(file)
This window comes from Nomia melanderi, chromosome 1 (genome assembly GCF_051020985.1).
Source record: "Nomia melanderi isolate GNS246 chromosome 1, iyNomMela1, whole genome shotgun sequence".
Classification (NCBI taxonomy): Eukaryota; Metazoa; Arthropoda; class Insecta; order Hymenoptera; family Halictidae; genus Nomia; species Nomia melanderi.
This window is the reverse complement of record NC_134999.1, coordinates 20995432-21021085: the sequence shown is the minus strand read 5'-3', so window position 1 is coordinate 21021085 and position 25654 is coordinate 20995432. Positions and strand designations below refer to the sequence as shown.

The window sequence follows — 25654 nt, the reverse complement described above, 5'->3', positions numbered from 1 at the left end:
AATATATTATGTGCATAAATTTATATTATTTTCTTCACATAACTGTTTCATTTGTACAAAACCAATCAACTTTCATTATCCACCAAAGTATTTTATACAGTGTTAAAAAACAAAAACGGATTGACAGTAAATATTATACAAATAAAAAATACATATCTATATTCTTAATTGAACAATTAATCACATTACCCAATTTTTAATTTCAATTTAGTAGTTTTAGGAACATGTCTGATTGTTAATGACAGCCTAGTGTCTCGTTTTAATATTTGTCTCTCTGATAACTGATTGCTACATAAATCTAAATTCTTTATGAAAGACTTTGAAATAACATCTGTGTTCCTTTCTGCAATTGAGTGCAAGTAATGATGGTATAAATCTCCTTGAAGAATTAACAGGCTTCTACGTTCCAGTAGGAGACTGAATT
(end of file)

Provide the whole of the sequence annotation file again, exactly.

This window comes from Nomia melanderi, chromosome 1 (genome assembly GCF_051020985.1).
Source record: "Nomia melanderi isolate GNS246 chromosome 1, iyNomMela1, whole genome shotgun sequence".
Classification (NCBI taxonomy): Eukaryota; Metazoa; Arthropoda; class Insecta; order Hymenoptera; family Halictidae; genus Nomia; species Nomia melanderi.
This window is the reverse complement of record NC_134999.1, coordinates 20995432-21021085: the sequence shown is the minus strand read 5'-3', so window position 1 is coordinate 21021085 and position 25654 is coordinate 20995432. Positions and strand designations below refer to the sequence as shown.

The window sequence follows — 25654 nt, the reverse complement described above, 5'->3', positions numbered from 1 at the left end:
AATATATTATGTGCATAAATTTATATTATTTTCTTCACATAACTGTTTCATTTGTACAAAACCAATCAACTTTCATTATCCACCAAAGTATTTTATACAGTGTTAAAAAACAAAAACGGATTGACAGTAAATATTATACAAATAAAAAATACATATCTATATTCTTAATTGAACAATTAATCACATTACCCAATTTTTAATTTCAATTTAGTAGTTTTAGGAACATGTCTGATTGTTAATGACAGCCTAGTGTCTCGTTTTAATATTTGTCTCTCTGATAACTGATTGCTACATAAATCTAAATTCTTTATGAAAGACTTTGAAATAACATCTGTGTTCCTTTCTGCAATTGAGTGCAAGTAATGATGGTATAAATCTCCTTGAAGAATTAACAGGCTTCTACGTTCCAGTAGGAGACTGAATT